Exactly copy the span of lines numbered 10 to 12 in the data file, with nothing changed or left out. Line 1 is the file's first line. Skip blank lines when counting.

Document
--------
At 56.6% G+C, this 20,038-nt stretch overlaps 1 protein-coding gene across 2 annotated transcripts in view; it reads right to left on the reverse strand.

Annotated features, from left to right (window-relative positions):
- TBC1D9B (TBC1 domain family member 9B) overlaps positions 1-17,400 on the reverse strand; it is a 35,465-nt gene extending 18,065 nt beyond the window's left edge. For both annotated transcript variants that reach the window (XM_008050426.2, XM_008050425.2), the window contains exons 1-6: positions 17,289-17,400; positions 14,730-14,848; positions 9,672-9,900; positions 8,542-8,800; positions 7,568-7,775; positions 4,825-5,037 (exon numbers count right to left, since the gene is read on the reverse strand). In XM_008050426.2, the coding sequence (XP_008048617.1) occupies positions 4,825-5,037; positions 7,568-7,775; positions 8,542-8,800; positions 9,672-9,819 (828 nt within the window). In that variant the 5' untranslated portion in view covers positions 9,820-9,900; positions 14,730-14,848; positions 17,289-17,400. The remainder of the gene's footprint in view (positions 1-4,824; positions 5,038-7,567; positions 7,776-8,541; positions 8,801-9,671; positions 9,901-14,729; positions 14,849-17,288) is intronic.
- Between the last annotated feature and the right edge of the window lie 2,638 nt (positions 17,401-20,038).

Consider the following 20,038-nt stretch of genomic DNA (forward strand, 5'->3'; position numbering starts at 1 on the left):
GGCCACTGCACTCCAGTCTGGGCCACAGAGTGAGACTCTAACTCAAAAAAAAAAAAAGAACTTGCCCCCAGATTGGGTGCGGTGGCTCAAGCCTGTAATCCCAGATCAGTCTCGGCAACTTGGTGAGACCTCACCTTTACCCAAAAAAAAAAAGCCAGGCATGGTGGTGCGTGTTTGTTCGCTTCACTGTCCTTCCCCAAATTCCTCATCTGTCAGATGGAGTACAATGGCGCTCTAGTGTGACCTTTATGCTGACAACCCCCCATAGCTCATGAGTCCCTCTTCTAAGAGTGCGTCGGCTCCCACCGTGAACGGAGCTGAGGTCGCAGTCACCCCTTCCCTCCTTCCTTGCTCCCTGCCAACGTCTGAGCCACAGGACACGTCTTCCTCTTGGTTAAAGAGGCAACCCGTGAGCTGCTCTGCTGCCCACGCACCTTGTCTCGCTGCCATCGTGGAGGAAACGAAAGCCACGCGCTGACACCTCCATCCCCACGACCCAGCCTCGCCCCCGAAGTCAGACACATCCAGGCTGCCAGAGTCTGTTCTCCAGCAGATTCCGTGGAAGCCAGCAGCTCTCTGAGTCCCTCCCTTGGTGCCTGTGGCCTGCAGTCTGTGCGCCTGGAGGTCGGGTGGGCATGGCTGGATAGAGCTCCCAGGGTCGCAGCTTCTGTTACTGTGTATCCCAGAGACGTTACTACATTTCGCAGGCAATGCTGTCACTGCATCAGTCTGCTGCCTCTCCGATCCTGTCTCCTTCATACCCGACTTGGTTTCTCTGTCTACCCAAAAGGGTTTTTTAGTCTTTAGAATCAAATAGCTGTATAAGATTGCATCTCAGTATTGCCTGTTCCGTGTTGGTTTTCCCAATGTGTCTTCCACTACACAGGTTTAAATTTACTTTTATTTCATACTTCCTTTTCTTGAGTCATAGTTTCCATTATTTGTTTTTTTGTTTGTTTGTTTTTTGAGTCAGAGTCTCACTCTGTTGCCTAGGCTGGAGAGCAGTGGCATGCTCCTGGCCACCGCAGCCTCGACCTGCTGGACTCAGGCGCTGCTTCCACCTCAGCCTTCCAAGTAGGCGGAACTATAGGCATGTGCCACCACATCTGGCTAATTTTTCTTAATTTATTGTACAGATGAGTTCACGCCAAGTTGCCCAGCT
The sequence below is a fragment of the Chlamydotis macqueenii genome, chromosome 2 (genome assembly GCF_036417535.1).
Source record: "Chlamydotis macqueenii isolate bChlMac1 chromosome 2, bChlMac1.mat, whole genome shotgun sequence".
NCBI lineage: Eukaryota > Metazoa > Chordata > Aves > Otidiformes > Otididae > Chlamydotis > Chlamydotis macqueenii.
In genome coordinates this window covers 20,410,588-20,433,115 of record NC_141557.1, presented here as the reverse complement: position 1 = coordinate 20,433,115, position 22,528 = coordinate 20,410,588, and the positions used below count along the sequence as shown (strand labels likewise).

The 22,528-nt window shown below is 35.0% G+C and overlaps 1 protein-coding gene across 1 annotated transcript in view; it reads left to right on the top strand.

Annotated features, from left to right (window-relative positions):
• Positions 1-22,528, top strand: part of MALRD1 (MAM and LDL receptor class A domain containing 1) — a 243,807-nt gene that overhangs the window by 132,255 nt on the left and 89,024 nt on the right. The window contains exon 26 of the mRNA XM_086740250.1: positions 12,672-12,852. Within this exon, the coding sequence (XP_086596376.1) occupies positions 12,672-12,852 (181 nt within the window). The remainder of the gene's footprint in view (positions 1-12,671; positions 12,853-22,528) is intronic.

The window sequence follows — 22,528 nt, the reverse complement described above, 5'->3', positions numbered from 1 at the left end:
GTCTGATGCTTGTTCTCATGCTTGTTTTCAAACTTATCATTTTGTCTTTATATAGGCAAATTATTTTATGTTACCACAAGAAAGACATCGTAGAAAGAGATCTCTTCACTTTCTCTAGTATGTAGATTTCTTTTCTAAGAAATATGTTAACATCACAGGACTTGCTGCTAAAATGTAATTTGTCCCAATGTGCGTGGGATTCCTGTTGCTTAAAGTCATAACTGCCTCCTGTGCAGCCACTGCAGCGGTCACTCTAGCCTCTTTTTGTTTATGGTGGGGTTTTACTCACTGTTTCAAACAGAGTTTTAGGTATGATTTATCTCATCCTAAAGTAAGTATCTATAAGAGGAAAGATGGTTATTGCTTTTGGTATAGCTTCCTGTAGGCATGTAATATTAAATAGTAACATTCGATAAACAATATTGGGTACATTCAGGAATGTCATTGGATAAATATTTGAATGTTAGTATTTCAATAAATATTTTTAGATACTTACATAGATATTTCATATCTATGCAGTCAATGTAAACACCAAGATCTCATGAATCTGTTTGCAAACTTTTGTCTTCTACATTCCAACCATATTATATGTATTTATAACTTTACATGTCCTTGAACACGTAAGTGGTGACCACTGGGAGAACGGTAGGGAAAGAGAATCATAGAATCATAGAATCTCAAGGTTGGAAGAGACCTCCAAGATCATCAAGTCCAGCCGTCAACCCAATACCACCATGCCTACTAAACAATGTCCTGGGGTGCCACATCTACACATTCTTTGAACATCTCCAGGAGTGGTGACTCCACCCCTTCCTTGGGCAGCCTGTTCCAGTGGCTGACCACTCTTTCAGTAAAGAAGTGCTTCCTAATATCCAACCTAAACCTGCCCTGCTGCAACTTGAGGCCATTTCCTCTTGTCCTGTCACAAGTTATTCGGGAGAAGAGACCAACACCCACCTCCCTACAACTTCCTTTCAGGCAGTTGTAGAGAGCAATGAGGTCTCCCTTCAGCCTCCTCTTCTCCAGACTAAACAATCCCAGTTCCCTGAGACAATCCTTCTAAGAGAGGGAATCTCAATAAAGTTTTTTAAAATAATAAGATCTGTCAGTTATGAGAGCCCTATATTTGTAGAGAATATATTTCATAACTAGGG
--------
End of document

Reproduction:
In genome coordinates this window covers 20,410,588-20,433,115 of record NC_141557.1, presented here as the reverse complement: position 1 = coordinate 20,433,115, position 22,528 = coordinate 20,410,588, and the positions used below count along the sequence as shown (strand labels likewise).

The 22,528-nt window shown below is 35.0% G+C and overlaps 1 protein-coding gene across 1 annotated transcript in view; it reads left to right on the top strand.

Annotated features, from left to right (window-relative positions):